The film begins in the late 90s, as Rob Bilott (Mark Ruffalo) works his way up a prestigious Cincinnati law firm. He makes his name steering companies like 3M and Dow safely away from the penetrating gaze of the EPA. Bilott’s world gets rocked when two grubby farmers from his West Virginia hometown totter into his tweedy law offices. They tell him that the local DuPont plant has been dumping chemical waste into the rivers and onto their farms. Bilott politely explains that he is the wolf, not the sheep in this scenario, and shoos them out of the building.
Bilott goes back to work, but their story seeps into his brain. His grandmother still lives in that town. She drinks that tap-water. Bilott goes home and surveys the fields of dead cattle and rotten crops. Even more alarming, the chemicals appear to be taking a human toll: Children smile with rotting teeth, while their parents grow increasingly frail. Duly alarmed, Bilott’s mind is made up. He switches teams and sues DuPont.
As Bilott wades into this tide pool of sharks, he doesn’t bear the risk alone. His wife (Anne Hathaway) watches with growing concern as Bilott becomes consumed with the sweeping scope his case. His behavior grows erratic. His health declines. Meanwhile, the head of Bilott’s law firm (Tim Robbins) must weigh his obligation to do the right thing against the enormous risk of staring down a hulking corporate monster like DuPont.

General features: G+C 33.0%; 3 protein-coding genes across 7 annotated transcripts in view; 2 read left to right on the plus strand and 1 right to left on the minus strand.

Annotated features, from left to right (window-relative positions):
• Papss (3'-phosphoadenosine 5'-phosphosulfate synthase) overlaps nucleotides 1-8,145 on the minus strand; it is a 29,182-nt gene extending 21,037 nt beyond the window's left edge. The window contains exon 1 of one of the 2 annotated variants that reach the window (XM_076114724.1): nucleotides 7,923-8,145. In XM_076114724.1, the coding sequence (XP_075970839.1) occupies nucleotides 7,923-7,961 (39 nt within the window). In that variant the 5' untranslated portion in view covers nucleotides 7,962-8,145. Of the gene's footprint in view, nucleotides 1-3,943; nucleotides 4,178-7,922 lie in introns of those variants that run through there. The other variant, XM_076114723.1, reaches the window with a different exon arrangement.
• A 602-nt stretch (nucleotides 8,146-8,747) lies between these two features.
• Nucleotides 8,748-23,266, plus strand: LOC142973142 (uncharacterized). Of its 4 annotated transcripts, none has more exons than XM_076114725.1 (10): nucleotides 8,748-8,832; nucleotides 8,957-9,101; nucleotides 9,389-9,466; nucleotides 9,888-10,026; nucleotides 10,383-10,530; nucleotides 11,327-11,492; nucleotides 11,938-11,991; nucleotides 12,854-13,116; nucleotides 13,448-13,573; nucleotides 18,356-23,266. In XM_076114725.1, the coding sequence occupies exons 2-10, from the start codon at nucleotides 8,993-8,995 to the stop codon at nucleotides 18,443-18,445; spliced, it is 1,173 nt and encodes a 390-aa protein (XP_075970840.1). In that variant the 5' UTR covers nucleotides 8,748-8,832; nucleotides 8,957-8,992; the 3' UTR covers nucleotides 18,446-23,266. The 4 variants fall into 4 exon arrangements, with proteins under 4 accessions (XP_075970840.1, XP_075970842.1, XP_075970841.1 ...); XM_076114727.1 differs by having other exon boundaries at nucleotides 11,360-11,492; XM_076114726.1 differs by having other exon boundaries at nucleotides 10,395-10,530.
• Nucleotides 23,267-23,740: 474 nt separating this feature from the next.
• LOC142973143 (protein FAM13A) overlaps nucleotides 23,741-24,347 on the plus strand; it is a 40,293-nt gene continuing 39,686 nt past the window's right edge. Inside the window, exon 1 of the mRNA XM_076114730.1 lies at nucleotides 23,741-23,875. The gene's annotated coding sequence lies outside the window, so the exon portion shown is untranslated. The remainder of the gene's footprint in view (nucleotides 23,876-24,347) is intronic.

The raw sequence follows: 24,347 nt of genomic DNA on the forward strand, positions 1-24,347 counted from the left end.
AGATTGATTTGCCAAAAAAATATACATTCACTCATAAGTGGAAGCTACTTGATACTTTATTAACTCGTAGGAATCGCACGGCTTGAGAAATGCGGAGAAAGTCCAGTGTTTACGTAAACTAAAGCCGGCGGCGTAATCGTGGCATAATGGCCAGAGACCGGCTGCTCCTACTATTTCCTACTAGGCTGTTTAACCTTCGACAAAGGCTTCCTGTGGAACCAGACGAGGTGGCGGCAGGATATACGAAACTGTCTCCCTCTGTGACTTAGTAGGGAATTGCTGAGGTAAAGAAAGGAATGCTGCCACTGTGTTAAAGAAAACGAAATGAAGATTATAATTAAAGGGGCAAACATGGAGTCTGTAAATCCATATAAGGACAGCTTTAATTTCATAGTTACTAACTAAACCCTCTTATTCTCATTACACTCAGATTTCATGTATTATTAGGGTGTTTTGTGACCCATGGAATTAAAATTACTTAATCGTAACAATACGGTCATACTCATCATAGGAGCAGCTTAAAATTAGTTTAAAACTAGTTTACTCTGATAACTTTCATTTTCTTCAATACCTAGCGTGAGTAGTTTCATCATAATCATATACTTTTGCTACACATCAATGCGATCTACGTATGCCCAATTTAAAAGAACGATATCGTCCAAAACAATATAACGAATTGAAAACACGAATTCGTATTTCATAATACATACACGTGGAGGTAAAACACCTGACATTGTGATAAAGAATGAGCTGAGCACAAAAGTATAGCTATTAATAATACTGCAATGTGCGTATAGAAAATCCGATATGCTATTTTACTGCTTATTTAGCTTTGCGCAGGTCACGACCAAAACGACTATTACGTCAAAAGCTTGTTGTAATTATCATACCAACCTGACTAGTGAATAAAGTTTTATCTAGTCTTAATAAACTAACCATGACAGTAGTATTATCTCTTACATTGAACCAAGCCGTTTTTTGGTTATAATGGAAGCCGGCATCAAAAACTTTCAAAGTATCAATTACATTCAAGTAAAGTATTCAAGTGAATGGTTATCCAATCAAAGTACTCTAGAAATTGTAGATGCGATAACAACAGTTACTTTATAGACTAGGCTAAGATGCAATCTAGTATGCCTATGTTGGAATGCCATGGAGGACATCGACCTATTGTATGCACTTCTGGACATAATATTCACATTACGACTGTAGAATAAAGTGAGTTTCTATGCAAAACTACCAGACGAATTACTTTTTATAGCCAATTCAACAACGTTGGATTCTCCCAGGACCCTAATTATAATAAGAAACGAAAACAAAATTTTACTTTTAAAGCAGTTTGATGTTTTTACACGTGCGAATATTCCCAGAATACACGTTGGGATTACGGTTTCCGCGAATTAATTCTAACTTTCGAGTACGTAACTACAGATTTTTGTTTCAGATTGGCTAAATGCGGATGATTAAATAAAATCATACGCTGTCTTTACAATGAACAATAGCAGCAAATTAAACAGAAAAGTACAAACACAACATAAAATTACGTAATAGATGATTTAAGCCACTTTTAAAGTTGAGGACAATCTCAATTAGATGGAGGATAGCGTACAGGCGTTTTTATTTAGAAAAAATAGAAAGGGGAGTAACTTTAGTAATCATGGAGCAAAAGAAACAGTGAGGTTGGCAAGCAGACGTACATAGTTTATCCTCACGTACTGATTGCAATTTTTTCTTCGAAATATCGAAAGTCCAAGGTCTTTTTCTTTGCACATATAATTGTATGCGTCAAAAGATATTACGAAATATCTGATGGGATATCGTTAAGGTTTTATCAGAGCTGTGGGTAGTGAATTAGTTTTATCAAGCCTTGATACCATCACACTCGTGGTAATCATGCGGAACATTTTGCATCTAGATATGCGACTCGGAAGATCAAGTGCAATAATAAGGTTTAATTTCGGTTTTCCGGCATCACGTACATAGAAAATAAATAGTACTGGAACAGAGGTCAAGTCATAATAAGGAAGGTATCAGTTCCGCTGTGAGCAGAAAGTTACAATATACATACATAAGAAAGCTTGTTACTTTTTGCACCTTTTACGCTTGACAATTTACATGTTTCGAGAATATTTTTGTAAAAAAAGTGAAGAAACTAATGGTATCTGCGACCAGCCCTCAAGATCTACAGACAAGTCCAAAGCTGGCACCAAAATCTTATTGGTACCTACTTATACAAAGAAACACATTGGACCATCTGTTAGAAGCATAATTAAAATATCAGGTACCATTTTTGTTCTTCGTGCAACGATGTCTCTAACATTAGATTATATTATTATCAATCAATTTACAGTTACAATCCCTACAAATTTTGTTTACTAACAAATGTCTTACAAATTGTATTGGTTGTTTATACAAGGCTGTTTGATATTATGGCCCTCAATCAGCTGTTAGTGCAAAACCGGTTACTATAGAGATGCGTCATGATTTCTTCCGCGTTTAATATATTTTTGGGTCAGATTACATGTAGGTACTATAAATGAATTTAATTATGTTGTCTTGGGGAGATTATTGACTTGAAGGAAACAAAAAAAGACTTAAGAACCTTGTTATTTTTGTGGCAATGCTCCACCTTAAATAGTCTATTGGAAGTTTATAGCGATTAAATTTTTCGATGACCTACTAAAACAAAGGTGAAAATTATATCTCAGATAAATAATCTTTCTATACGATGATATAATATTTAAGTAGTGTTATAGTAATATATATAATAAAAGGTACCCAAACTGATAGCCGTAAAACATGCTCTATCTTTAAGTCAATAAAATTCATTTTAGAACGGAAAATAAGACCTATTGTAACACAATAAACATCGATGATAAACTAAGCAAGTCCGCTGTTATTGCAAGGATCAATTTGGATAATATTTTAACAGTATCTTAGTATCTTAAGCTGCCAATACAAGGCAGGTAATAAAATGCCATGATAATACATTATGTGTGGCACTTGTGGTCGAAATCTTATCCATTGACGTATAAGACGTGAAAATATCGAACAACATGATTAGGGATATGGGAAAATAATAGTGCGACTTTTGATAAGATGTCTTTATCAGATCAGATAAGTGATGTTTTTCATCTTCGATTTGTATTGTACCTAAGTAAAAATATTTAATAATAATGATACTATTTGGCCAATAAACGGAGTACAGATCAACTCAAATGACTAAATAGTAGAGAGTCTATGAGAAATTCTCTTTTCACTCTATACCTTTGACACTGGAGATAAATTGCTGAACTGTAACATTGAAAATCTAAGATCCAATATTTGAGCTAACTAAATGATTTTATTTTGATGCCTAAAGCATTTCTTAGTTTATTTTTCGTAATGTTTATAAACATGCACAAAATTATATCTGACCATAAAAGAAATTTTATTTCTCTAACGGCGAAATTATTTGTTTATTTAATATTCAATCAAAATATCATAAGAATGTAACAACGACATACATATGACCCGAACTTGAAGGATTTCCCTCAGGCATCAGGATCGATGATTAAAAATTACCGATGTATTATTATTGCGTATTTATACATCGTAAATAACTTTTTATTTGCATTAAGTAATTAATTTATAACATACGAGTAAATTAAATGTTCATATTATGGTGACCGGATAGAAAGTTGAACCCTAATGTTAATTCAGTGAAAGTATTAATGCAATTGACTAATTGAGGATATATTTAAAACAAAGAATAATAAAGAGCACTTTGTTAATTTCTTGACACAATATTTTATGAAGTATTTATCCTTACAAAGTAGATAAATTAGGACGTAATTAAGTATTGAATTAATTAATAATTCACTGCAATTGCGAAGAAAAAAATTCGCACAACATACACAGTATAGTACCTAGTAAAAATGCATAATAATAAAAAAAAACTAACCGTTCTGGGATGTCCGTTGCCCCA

This dense, dour storyline gets greatly aided by phenomenal performances. Ruffalo strikes absolute gold as the dweeby, sullen Rob Bilott, the last man you’d expect to slay a billion-dollar dragon. The frustrated wife could have been a one-dimensional role, but Hathaway brings real fire and passion to her scenes. Likewise, Robbins shows us the conflict of a man slowly won over by Bilott’s wobbly righteousness. Finally, a tip of the cap to Bill Pullman, who channels a little Yosemite Sam in his portrayal of a wacky local lawyer.
With a movie like Dark Waters, it’d be easy to get tangled in a thicket of mumbo jumbo. Combine legalese and complex chemistry (Perfluorooctanoic acid, anyone?) and you’re bound to endure stretches of dialogue that nobody understands. Fortunately, the screenplay (by Mario Correa and Matthew Michael Carnahan) does a great job of explaining as much as we need to know, all while keeping focus on the human side of this disaster. Despite its heavy subject matter, Dark Waters stays compelling all the way through.
At its heart, this is a powerful study of telling truth to power. These smug chemical companies borrow a lot of the tactics tobacco companies used in the face of litigation: Bog your opponent down in bureaucracy, shovel loads of money at the problem, and stay smug in the faith that might will make right. Like Michael Mann’s terrific The Insider, Dark Waters reminds us of the classic quote from Margaret Mead: “Never doubt that a small group of thoughtful, committed citizens can change the world. Indeed, it is the only thing that ever has.” This is one of the best films of the year.
126 min. PG-13.
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